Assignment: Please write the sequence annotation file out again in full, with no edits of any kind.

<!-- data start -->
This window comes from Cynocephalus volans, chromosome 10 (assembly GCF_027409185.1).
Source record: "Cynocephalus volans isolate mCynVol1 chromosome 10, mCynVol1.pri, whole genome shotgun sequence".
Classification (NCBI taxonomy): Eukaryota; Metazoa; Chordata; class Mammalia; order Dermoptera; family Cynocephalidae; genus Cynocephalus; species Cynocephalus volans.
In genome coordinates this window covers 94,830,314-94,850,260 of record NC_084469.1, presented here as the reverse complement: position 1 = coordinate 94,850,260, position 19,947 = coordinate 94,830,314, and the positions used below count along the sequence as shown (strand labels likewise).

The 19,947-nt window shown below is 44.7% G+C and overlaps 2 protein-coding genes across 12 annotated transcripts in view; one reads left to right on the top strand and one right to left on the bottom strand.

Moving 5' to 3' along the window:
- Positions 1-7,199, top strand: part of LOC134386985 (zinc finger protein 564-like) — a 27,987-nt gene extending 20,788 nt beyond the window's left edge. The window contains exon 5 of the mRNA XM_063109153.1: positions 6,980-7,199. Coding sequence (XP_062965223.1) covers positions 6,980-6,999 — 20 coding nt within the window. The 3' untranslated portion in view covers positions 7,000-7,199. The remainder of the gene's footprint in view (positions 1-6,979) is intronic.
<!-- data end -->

This window comes from Cynocephalus volans, chromosome 10 (assembly GCF_027409185.1).
Source record: "Cynocephalus volans isolate mCynVol1 chromosome 10, mCynVol1.pri, whole genome shotgun sequence".
Classification (NCBI taxonomy): Eukaryota; Metazoa; Chordata; class Mammalia; order Dermoptera; family Cynocephalidae; genus Cynocephalus; species Cynocephalus volans.
In genome coordinates this window covers 94,830,314-94,850,260 of record NC_084469.1, presented here as the reverse complement: position 1 = coordinate 94,850,260, position 19,947 = coordinate 94,830,314, and the positions used below count along the sequence as shown (strand labels likewise).

The 19,947-nt window shown below is 44.7% G+C and overlaps 2 protein-coding genes across 12 annotated transcripts in view; one reads left to right on the top strand and one right to left on the bottom strand.

Moving 5' to 3' along the window:
- Positions 1-7,199, top strand: part of LOC134386985 (zinc finger protein 564-like) — a 27,987-nt gene extending 20,788 nt beyond the window's left edge. The window contains exon 5 of the mRNA XM_063109153.1: positions 6,980-7,199. Coding sequence (XP_062965223.1) covers positions 6,980-6,999 — 20 coding nt within the window. The 3' untranslated portion in view covers positions 7,000-7,199. The remainder of the gene's footprint in view (positions 1-6,979) is intronic.